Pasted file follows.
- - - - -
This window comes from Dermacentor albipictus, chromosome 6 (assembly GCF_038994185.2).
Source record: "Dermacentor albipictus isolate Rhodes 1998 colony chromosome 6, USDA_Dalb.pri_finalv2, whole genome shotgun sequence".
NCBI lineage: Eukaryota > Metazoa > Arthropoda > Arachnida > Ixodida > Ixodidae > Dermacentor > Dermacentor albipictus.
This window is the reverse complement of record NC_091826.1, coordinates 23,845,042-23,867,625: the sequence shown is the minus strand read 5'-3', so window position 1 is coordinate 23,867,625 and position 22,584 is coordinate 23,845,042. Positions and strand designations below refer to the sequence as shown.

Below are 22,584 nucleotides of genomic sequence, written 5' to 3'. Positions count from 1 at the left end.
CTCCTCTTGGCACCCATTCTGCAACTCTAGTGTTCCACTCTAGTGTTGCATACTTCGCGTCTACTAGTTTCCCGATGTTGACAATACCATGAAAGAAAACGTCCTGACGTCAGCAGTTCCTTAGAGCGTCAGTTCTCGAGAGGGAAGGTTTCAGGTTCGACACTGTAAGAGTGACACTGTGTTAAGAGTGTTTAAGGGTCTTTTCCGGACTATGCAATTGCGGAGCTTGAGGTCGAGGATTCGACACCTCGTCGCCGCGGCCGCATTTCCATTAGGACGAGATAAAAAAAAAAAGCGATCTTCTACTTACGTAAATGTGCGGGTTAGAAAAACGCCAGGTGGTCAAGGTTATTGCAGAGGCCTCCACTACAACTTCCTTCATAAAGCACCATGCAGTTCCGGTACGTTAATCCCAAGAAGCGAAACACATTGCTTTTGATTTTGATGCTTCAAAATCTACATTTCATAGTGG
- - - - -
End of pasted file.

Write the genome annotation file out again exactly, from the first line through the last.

This window comes from Dermacentor albipictus, chromosome 6 (assembly GCF_038994185.2).
Source record: "Dermacentor albipictus isolate Rhodes 1998 colony chromosome 6, USDA_Dalb.pri_finalv2, whole genome shotgun sequence".
NCBI lineage: Eukaryota > Metazoa > Arthropoda > Arachnida > Ixodida > Ixodidae > Dermacentor > Dermacentor albipictus.
This window is the reverse complement of record NC_091826.1, coordinates 23,845,042-23,867,625: the sequence shown is the minus strand read 5'-3', so window position 1 is coordinate 23,867,625 and position 22,584 is coordinate 23,845,042. Positions and strand designations below refer to the sequence as shown.

Below are 22,584 nucleotides of genomic sequence, written 5' to 3'. Positions count from 1 at the left end.
CTCCTCTTGGCACCCATTCTGCAACTCTAGTGTTCCACTCTAGTGTTGCATACTTCGCGTCTACTAGTTTCCCGATGTTGACAATACCATGAAAGAAAACGTCCTGACGTCAGCAGTTCCTTAGAGCGTCAGTTCTCGAGAGGGAAGGTTTCAGGTTCGACACTGTAAGAGTGACACTGTGTTAAGAGTGTTTAAGGGTCTTTTCCGGACTATGCAATTGCGGAGCTTGAGGTCGAGGATTCGACACCTCGTCGCCGCGGCCGCATTTCCATTAGGACGAGATAAAAAAAAAAAGCGATCTTCTACTTACGTAAATGTGCGGGTTAGAAAAACGCCAGGTGGTCAAGGTTATTGCAGAGGCCTCCACTACAACTTCCTTCATAAAGCACCATGCAGTTCCGGTACGTTAATCCCAAGAAGCGAAACACATTGCTTTTGATTTTGATGCTTCAAAATCTACATTTCATAGTGG